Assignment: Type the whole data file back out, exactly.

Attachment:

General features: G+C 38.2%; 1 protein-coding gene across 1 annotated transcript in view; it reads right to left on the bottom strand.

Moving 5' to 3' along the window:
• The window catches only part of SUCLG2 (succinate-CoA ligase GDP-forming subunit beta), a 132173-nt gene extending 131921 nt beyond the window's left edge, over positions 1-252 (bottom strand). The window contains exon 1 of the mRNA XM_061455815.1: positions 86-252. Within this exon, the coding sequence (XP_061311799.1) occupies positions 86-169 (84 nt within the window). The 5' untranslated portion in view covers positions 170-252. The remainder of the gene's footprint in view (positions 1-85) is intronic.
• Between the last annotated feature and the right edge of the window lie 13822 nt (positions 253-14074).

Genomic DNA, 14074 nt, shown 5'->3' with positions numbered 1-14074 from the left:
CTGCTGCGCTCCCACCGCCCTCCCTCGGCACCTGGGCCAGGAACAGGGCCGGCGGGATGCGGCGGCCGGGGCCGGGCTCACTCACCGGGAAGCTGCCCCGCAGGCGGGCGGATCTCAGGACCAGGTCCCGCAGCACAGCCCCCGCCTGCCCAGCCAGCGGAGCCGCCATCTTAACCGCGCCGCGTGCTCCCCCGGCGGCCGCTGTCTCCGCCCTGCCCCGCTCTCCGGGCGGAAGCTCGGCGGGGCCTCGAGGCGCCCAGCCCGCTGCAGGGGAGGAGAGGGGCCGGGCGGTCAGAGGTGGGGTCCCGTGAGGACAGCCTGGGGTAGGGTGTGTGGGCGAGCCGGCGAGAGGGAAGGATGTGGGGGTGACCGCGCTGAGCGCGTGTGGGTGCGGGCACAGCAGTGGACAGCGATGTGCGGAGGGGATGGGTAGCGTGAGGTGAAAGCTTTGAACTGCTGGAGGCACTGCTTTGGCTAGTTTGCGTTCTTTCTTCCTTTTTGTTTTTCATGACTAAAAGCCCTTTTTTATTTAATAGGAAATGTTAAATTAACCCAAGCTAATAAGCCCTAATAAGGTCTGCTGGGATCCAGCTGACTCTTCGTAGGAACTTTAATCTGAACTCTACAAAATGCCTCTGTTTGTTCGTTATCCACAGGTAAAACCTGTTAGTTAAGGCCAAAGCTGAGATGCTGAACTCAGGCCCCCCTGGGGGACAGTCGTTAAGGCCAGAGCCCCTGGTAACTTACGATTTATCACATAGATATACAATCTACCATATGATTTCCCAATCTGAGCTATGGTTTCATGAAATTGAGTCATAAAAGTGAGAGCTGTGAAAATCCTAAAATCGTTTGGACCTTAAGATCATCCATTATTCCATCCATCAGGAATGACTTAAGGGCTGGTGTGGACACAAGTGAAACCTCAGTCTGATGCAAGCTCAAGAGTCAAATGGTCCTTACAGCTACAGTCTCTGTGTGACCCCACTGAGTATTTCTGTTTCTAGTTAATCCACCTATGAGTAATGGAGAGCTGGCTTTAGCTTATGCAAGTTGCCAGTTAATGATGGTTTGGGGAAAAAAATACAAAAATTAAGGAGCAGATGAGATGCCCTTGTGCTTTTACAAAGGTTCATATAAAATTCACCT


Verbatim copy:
General features: G+C 38.2%; 1 protein-coding gene across 1 annotated transcript in view; it reads right to left on the bottom strand.

Moving 5' to 3' along the window:
• The window catches only part of SUCLG2 (succinate-CoA ligase GDP-forming subunit beta), a 132173-nt gene extending 131921 nt beyond the window's left edge, over positions 1-252 (bottom strand). The window contains exon 1 of the mRNA XM_061455815.1: positions 86-252. Within this exon, the coding sequence (XP_061311799.1) occupies positions 86-169 (84 nt within the window). The 5' untranslated portion in view covers positions 170-252. The remainder of the gene's footprint in view (positions 1-85) is intronic.
• Between the last annotated feature and the right edge of the window lie 13822 nt (positions 253-14074).

Genomic DNA, 14074 nt, shown 5'->3' with positions numbered 1-14074 from the left:
CTGCTGCGCTCCCACCGCCCTCCCTCGGCACCTGGGCCAGGAACAGGGCCGGCGGGATGCGGCGGCCGGGGCCGGGCTCACTCACCGGGAAGCTGCCCCGCAGGCGGGCGGATCTCAGGACCAGGTCCCGCAGCACAGCCCCCGCCTGCCCAGCCAGCGGAGCCGCCATCTTAACCGCGCCGCGTGCTCCCCCGGCGGCCGCTGTCTCCGCCCTGCCCCGCTCTCCGGGCGGAAGCTCGGCGGGGCCTCGAGGCGCCCAGCCCGCTGCAGGGGAGGAGAGGGGCCGGGCGGTCAGAGGTGGGGTCCCGTGAGGACAGCCTGGGGTAGGGTGTGTGGGCGAGCCGGCGAGAGGGAAGGATGTGGGGGTGACCGCGCTGAGCGCGTGTGGGTGCGGGCACAGCAGTGGACAGCGATGTGCGGAGGGGATGGGTAGCGTGAGGTGAAAGCTTTGAACTGCTGGAGGCACTGCTTTGGCTAGTTTGCGTTCTTTCTTCCTTTTTGTTTTTCATGACTAAAAGCCCTTTTTTATTTAATAGGAAATGTTAAATTAACCCAAGCTAATAAGCCCTAATAAGGTCTGCTGGGATCCAGCTGACTCTTCGTAGGAACTTTAATCTGAACTCTACAAAATGCCTCTGTTTGTTCGTTATCCACAGGTAAAACCTGTTAGTTAAGGCCAAAGCTGAGATGCTGAACTCAGGCCCCCCTGGGGGACAGTCGTTAAGGCCAGAGCCCCTGGTAACTTACGATTTATCACATAGATATACAATCTACCATATGATTTCCCAATCTGAGCTATGGTTTCATGAAATTGAGTCATAAAAGTGAGAGCTGTGAAAATCCTAAAATCGTTTGGACCTTAAGATCATCCATTATTCCATCCATCAGGAATGACTTAAGGGCTGGTGTGGACACAAGTGAAACCTCAGTCTGATGCAAGCTCAAGAGTCAAATGGTCCTTACAGCTACAGTCTCTGTGTGACCCCACTGAGTATTTCTGTTTCTAGTTAATCCACCTATGAGTAATGGAGAGCTGGCTTTAGCTTATGCAAGTTGCCAGTTAATGATGGTTTGGGGAAAAAAATACAAAAATTAAGGAGCAGATGAGATGCCCTTGTGCTTTTACAAAGGTTCATATAAAATTCACCT